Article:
CECIL VICTOR. Editorial. XXII.IV.XVIII
By Cecil Victor
How divided we are was horribly demonstrated over the past one month. That the divisiveness has an external implication was also brought home by the manner in which the Maldives defied India by inviting two Chinese warships into its territorial waters and the way Nepal has escaped its India-centric orbit. It needs to be remembered that the Chinese issued a warning of “non-interference” in the Maldives constitutional crisis and India bowed to it.
That we are unable to defend our national interests is best illustrated by the stasis that has gripped the Government of India over the China-Pakistan Economic Corridor that has very deliberately and with malice aforethought been carved across Pakistan-occupied Kashmir. Being invited by Beijing to join the project was bad enough and New Delhi’s refusal to join China’s Belt and Road Initiative (of which the CPEC is an extension) is no solution to a situation that leaves India high and dry, geopolitically speaking.
Our east-west overland access to Afghanistan--cut off by Pakistan--leaves India in an overdependent situation on the the tenuous Iranian Chahbahar port complex which India is helping to build. Tenuous, because it will not take any provocation for the new US-UK-France coalition that has just launched a hundred missiles aimed at Syria for alleged involvement in the nerve gas attack on US supported rebel-held positions in Syria, to turn on Shia Iran.
Tenuous also in that the alternate faster route for resupply to Afghanistan – the air corridor – will become dysfunctional as soon as a shooting war begins. It is also not out of the realm of possibility that former Pakistan Army Chief Gen Raheel Sharif in his role as chief of the ‘Arab NATO’ will shift some of the air defence assets of the Gulf countries to shoot down any aircraft involved in connectivity to Afghanistan or Iran. Or the Afghan Taliban can be given the wherewithal to do the job.
Our “area of influence” is shrinking by the day. There is no excuse that can varnish over the fact that Nepal sought Chinese assistance to break out of the Indian embrace after what it perceived to be an “ economic blockade” by India of goods and fuel during the political crisis in that landlocked nation in 2015 when the BJP-led NDA came to power.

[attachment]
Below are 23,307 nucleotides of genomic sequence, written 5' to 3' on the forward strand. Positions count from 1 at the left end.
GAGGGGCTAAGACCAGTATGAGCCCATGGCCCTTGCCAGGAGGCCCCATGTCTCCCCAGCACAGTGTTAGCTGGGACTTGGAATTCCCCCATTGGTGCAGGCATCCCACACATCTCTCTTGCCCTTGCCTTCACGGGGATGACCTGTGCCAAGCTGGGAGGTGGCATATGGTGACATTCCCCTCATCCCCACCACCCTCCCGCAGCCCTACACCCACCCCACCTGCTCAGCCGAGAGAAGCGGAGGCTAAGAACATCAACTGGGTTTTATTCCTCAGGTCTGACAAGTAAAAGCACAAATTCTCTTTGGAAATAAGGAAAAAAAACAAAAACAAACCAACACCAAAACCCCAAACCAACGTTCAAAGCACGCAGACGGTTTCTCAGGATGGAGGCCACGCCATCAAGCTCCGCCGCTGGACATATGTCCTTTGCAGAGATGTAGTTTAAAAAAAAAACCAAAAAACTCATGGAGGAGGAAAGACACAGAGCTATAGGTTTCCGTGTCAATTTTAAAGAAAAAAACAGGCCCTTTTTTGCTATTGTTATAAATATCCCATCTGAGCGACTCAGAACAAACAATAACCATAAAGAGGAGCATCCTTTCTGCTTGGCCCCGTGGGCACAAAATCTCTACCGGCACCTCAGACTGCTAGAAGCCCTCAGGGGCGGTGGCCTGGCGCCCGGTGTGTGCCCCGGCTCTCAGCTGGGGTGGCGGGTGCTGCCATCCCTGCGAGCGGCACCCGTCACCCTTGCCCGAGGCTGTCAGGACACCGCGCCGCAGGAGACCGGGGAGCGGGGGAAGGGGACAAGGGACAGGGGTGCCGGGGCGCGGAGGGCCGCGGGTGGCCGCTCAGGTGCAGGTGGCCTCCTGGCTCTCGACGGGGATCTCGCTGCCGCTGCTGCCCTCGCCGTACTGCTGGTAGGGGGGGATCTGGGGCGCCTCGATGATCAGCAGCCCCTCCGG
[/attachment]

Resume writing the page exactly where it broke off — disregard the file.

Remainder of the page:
Much the same tactic is being employed against one’s own people in Jammu and Kashmir. The rape and murder of the eight year old girl was not just a crime of passion. It was a calculated, pre-meditated episode intended to scare away the periodic influx of nomadic tribes of Jammu and Kashmir, the Bakarwals. This kind of cleansing under the aegis of a coalition government inclusive of the BJP can be explained away as being tit for tat for the cleansing of the Kashmiri Pandits from the Kashmir Valley in the early 1990s. But does it serve national interests? Having failed to retain the religious and cultural affinity with the people of Nepal what is being engineered is a dangerous disaffection in one of the most sensitive segments of the Indian periphery.
Pakistan is using the turmoil in Jammu and Kashmir to full advantage. Funeral processions are getting broader and longer and self-confessed terrorists mingle freely in the crowds. An Indian Army jawan has defected to the Hizbul Mujahideen terrorist outfight operating out of Pakistan-occupied Kashmir. The Pakistani use of honey traps to access the Indian Air Force’s operational plans through one of its officers and a similar methodology has been used to garner information about recruitment camps are straws in the wind that we can ignore only at our peril.
The manner in which rape and murder have been handled by at least two BJP-ruled States is beginning to have an impact on national security. There is a sense of déjà vu in that a similar sort of situation of internal disarray helped attract foreign intervention into Bharat centuries ago.
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